If the factions can come to any agreement, the most logical one might be to establish the banner as a basic ad unit, with standard sizes and positioning. Sites and advertisers would be free to create other, more sophisticated kinds of advertising.
"Last year, there were maybe one or two groups thinking about how, strategically, this fit into their marketing communications plans," AT&T's Mr. Block says of the marketer's Web efforts. This fall, he says, 17 AT&T units have incorporated Web advertising into their media budget.
But despite all of its attention to the medium, "I don't think we've looked at the success of our Web marketing and said, `That really made the whole program,' " Mr. Block says. "The scale isn't there yet."
From the launch of HotWired, the Web ad industry has developed at lightning speed. Although it's only been two years, those involved say it feels more like 10.
"In an environment like the digital media, where technological change happens certainly every week and nearly every day . . . two years of those changes add up to years of advertising history," said HotWired's Mr. Madsen.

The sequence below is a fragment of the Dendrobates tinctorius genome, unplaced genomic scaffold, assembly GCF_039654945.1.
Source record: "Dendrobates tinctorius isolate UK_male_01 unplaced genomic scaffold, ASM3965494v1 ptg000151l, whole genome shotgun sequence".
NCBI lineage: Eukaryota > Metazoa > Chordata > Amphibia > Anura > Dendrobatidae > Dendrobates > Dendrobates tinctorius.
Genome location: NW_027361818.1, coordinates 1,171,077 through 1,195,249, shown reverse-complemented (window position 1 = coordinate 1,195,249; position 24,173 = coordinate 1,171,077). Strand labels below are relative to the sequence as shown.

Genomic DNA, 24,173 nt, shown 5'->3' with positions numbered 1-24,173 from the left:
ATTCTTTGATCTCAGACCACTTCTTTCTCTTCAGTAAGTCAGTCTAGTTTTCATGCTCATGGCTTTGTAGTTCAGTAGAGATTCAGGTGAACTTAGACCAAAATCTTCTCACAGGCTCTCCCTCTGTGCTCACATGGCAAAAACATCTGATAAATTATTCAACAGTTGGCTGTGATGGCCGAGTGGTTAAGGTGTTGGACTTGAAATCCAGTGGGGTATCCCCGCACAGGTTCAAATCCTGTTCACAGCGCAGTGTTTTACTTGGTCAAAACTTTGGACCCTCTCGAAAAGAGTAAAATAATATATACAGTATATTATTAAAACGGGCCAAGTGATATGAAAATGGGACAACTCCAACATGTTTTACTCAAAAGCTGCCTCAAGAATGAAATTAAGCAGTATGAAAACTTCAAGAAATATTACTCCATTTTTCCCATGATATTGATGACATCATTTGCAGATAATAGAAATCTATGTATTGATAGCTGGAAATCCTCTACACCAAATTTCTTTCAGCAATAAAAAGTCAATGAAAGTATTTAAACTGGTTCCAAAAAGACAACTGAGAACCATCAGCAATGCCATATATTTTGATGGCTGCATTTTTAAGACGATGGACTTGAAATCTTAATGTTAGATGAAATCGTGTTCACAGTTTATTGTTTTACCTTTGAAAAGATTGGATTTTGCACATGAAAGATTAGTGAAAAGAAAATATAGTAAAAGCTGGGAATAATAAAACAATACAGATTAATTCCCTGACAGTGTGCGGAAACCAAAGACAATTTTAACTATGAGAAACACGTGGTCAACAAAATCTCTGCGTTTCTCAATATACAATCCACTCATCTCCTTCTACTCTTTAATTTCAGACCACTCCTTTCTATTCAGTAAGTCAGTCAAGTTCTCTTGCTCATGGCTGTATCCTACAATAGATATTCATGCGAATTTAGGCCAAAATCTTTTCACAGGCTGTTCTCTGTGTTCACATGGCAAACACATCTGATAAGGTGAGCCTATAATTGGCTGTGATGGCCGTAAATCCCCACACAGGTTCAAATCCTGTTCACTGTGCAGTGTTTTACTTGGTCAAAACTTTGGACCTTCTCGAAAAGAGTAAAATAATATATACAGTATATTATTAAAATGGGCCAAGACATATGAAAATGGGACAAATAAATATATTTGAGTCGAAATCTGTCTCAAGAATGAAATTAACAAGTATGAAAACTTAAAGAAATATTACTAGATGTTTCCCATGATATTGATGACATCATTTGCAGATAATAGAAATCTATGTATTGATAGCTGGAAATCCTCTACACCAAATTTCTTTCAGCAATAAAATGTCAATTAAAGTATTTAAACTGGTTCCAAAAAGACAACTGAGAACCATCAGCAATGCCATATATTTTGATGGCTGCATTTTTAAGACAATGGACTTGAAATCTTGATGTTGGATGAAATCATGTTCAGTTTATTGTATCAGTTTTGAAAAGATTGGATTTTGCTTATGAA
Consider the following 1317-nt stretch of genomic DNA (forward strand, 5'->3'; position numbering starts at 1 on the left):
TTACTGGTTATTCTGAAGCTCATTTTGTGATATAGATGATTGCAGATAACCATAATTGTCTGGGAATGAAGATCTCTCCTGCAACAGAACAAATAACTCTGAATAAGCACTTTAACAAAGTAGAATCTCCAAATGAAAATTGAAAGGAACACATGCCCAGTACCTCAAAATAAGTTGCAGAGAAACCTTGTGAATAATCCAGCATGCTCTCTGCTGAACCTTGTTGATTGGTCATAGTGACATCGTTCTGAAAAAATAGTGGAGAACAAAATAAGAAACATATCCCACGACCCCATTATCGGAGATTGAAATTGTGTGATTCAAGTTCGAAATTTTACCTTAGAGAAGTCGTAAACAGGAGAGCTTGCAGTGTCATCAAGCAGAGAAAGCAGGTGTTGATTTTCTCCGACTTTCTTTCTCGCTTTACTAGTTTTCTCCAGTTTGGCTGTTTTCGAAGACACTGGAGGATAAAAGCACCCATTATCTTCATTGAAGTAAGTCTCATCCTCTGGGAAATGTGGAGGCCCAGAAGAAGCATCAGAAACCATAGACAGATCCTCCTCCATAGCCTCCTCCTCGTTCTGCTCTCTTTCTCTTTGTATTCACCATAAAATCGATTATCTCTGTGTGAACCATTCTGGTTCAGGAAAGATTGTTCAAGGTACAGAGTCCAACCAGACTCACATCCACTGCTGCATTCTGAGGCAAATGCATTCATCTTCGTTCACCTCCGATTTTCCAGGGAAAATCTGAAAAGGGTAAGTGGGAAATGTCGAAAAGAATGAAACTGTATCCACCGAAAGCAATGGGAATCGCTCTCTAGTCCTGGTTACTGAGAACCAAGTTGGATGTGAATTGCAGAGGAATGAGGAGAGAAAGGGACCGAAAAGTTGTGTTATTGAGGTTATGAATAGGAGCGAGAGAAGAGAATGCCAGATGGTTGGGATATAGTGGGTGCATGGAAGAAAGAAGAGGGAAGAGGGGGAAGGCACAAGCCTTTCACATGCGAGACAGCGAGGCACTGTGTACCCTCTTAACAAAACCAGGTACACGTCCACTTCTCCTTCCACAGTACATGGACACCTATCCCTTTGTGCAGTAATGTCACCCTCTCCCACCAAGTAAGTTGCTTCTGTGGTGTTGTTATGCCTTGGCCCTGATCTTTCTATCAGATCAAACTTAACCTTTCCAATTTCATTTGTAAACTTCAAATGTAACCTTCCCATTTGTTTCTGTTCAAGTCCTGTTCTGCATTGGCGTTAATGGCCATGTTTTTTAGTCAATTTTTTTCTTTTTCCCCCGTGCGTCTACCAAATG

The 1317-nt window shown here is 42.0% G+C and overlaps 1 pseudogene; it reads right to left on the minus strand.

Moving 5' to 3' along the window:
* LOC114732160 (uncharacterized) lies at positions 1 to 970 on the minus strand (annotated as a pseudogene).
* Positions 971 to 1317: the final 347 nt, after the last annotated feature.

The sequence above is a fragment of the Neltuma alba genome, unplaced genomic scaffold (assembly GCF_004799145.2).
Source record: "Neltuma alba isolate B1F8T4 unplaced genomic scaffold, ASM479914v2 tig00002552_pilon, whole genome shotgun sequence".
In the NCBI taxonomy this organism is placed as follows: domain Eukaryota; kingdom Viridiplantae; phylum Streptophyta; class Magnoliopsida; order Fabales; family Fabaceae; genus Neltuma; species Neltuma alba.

Everyone is looking to advertising not merely to sustain the medium but to save it. Without advertising, Web publishers and all the infrastructure companies go out of business.
"We are not profitable this year," said ZD Net's general manager, Mr. Savage. "We really see 1997 as a critical year."
No one would expect a normal 2-year-old to live up to such amazingly high expectations. But Web advertising is a gifted child, built on a foundation of creativity and technological innovation.
$5 BIL BY 2000?
Forrester and Jupiter predict online advertising will be a $5 billion market by 2000. But next year will indicate just how realistic those projections are.
For some marketers, the phase of experimentation with Web advertising was over in 1996. For many more, it will be 1997.
Next year will be all about return on investment, and adequate measurement, standards, alternatives to the banner-and, most importantly, a big influx of major marketers.
"It's a matter of becoming much more sophisticated in our marketing efforts," said Web advertising consultant Mr. Peck. "Next year is the year you show value, or you don't survive."
Contributing: Alice Z. Cuneo, Jean Halliday, Bradley Johnson.